What makes us healthy?

29 June 2017

Thumbnail

Our series of infographics, accompanying blogs and commentaries aim to describe and explain the social determinants of health in an accessible and engaging way.

These determinants include political, social, economic, environmental and cultural factors which shape the conditions in which we are born, grow, live, work and age. Creating a healthy population requires greater action on these factors, not simply on treating ill health further down stream.

The first infographic shows the extent to which health is primarily shaped by factors outside the direct influence of health care and invites us to look at this bigger picture. It also highlights the gap of almost 20 years in health expectancy between people living in the most and least deprived areas of the UK – a gap that is explained not by our ability to see a doctor, but by differences in our experience of the things that make us healthy including good work, education, housing, resources, our physical environment and social connections.

file_alt_text

In a companion blog, Sir Michael Marmot, director of the Institute of Health Equity at University College, London describes how poor social conditions give rise to what he terms ‘an epidemic of disempowerment’, and he illustrates this through the life of Glasgow-born ‘Jimmy’ whose experiences of disadvantage across the life course lead to his poor health and the risk of an early death. He also outlines six areas for action on the social determinants of health to improve the opportunities for people like Jimmy and help close the health gap.

In eight further infographics we explore with eye-catching facts, statistics and quotes how different social determinants influence our health. Alongside each are supporting blogs and interviews to capture both expert insights and the lived experience of people. These themes are:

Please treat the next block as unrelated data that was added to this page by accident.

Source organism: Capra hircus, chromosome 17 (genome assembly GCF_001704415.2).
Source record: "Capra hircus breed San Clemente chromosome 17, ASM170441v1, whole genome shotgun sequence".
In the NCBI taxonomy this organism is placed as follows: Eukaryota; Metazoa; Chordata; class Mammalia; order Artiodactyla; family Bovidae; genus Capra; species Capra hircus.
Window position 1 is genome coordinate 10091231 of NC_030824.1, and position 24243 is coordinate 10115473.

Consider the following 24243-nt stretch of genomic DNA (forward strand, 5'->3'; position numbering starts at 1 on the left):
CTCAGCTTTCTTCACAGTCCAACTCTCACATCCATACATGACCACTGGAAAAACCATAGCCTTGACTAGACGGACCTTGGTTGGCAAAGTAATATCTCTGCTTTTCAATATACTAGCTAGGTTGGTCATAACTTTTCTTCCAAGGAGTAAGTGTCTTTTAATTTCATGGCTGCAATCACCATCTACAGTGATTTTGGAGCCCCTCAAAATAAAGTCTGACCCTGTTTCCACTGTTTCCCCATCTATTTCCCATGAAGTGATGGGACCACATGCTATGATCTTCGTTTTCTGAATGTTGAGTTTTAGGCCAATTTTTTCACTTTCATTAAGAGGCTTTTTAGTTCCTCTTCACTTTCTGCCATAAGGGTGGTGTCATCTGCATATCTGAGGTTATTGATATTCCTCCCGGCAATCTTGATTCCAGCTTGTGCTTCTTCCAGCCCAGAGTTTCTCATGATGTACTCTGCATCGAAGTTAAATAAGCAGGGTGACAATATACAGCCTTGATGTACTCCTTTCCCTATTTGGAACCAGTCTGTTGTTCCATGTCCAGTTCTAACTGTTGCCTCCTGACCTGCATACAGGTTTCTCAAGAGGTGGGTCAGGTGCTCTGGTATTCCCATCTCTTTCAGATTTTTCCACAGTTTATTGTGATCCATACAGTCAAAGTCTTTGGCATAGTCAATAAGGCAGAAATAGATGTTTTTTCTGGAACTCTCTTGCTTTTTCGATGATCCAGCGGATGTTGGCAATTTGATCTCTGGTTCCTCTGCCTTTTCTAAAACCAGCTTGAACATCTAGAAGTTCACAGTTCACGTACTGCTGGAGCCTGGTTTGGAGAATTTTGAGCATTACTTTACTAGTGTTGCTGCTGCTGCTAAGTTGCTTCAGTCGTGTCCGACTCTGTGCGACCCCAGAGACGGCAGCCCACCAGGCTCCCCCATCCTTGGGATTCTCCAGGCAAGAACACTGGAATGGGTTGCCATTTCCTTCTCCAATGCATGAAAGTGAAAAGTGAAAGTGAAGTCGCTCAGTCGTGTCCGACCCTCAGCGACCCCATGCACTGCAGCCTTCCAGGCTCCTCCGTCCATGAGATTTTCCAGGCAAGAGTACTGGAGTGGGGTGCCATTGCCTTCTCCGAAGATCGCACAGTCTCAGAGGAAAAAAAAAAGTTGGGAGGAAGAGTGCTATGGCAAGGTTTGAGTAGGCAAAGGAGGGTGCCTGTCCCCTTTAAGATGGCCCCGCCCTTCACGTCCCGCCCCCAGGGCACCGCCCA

By communicating useable data, information and concepts in a fresh and engaging way, we aim to stimulate a wider conversation about the social determinants of health. By presenting these infographics in sharable formats, we also hope that they will be a useful new resource to other organisations working to improve health.

References

  • The relative contribution of multiple determinants to health outcomes. McGovern L, Miller G, Hughes-Cromwick P. Health Policy Brief: Health Affairs. 21 August 2014.
  • Wealth of Nations. Adam Smith.1776

Further reading

Event

Webinar: System mapping as a tool for action

Interested in complex system mapping, but unsure about how it can help you find solutions to public health challenges in your...

Collection

What makes us healthy?

We’re working to change the conversation about what makes us healthy.

You might also like...

Newsletter feature

Two creative partnerships that got people thinking differently about health

Throughout 2018, the Health Foundation is proud to have been involved with two inspiring partnerships, both of which are enco...

Press release

ONS data reveals healthy life expectancy improvements stalling

Health Foundation response to ONS data on health state life expectancies, UK: 2015 to 2017.

Press release

Loneliness is a key risk factor for the future health of young people

Health Foundation response to the Office for National Statistics release on children’s and young people’s experience of lonel...

Kjell-bubble-diagramArtboard 101

Work with us

We look for talented and passionate individuals as everyone at the Health Foundation has an important role to play.

View current vacancies
Artboard 101 copy 2

The Q Community

Q is an initiative connecting people with improvement expertise across the UK.

Find out more